Guerlain Aqua Allegoria Figue Iris (2008): Green fruity scent with fig leaves and fruits, very summery, dusted with a hint of iris so as to be reminded of the heritage. Discontinued.

Guerlain Aqua Allegoria Laurier Réglisse (2008): Another unusual combination, this time laurel and licorice. This gives a soft and green fragrance that has a unique taste buds appeal. Original. Discontinued.

Guerlain Aqua Allegoria Cherry Blossom (2009): A sakura perfume, simple and spring-like. Fresh and a little bit sentimental fruity floral. [Not to be confused with the stand-alone Cherry Blossom limited edition in the Louis XV flacon].

Guerlain Aqua Allegoria Tiaré Mimosa (2009): A tropical note (tiaré) and one which is inspired by a tropical destination (mimosa is an Australia native). Spicy accents and citrus lift the sweeter base that includes vanilla, clean musk and vetiver. The popular "suntan lotion" theme. Still available.

Guerlain Aqua Allegoria Flora Nymphea (2010): The anniversary edition to celebrate 10 years of Aqua Allegoria is a floral with youthful image. I wasn't particularly impressed. Available from a bunch of places, often on offer.

Guerlain Aqua Allegoria Bouquet No.1 (2010): This was a travel exclusive edition that didn't circulate widely. A peachy white floral (jasmine, delicate fruity notes), I thought Bouquet No.1 is an elegant play on the ubiquitous fruity floral theme.

Guerlain Aqua Allegoria Jasminora (2011): A lovely and true green jasmine soliflore, with a refreshing freesia note on top. Review of Jasminora here.

Guerlain Aqua Allegoria Bouquet No.2 (2011): A tropical take on fruity notes of litchi, fanned on rose and iris for tenacity and elegance. More info on Bouquet No.2 here.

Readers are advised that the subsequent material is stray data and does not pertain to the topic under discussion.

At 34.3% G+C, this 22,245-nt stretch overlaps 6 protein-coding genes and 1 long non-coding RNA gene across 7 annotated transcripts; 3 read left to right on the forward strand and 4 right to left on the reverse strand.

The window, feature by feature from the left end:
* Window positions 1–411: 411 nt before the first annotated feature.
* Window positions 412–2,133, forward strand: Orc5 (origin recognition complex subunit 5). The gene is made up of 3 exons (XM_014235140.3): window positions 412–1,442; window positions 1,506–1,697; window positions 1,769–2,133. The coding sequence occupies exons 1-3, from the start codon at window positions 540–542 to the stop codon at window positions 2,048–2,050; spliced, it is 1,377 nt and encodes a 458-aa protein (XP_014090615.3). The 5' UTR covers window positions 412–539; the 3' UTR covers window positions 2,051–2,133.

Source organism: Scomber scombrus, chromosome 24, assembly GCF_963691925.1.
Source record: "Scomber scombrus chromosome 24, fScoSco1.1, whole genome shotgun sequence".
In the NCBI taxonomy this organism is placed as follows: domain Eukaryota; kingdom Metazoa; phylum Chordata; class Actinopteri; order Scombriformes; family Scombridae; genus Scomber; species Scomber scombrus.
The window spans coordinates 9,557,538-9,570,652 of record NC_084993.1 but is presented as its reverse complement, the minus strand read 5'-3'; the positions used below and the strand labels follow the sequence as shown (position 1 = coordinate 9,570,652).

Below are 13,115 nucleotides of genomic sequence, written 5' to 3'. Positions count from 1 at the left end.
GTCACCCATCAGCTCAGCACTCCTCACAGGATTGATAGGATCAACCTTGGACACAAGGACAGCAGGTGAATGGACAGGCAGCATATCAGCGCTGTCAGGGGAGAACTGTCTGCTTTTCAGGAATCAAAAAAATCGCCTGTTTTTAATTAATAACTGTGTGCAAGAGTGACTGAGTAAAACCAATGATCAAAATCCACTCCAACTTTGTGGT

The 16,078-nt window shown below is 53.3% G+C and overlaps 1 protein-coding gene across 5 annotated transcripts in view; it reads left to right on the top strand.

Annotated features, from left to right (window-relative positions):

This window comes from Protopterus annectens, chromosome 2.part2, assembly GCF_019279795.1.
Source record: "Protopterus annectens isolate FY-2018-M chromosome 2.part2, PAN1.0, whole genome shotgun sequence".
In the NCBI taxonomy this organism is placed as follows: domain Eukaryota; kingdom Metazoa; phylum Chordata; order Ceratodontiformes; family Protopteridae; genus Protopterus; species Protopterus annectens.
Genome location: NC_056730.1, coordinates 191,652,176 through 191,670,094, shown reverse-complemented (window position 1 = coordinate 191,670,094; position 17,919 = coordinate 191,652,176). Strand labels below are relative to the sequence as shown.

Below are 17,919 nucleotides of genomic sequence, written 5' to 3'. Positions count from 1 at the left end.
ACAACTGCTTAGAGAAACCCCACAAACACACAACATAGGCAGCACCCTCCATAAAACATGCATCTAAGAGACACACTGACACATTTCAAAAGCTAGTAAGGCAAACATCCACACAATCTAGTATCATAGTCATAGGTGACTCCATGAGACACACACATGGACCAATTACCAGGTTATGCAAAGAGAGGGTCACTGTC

Guerlain Aqua Allegoria Rosa Blanca (2011): More info on Rosa Blanca here.

Guerlain Aqua Allegoria Lys Soleia (2012): More info on Lys Soleia here

NB: Dicontinued does not mean introuvable; it means out of production. There is still old stock left, some of which I have linked on each of the fragrances.

Top pic via Le blog de la mechante. Other pics via parfum de pub.


  1. hotlanta linda14:19

    THANK YOU !!!!!!!!!!!!!!!!! :-) This is Direly needed direction that was missing!!

  2. I picked up Foliflora in a discount store years ago and this is the first time I think I've ever seen it mentioned.
    It's not something I wear very much at all but I found it's wonderful as a linen spray. I get more depth from it on fabric than on skin. And the bottle is cute as a button. Thank you for such great information on this line of fragrances.

  3. Fiordiligi15:00

    Hello dearest! You know my feelings about these "starter Guerlains" but nevertheless this is a very useful guide. Unsurprisingly, Ylang et Vanille was always my clear favourite and, so much so, this piece inspired me to track down another bottle....

    Bisous xxx

  4. Haha; "Starter Guerlains" like a training bra for perfumes. Which were composed by Miss Laurent if you can say? Thanks!

  5. dinazad16:43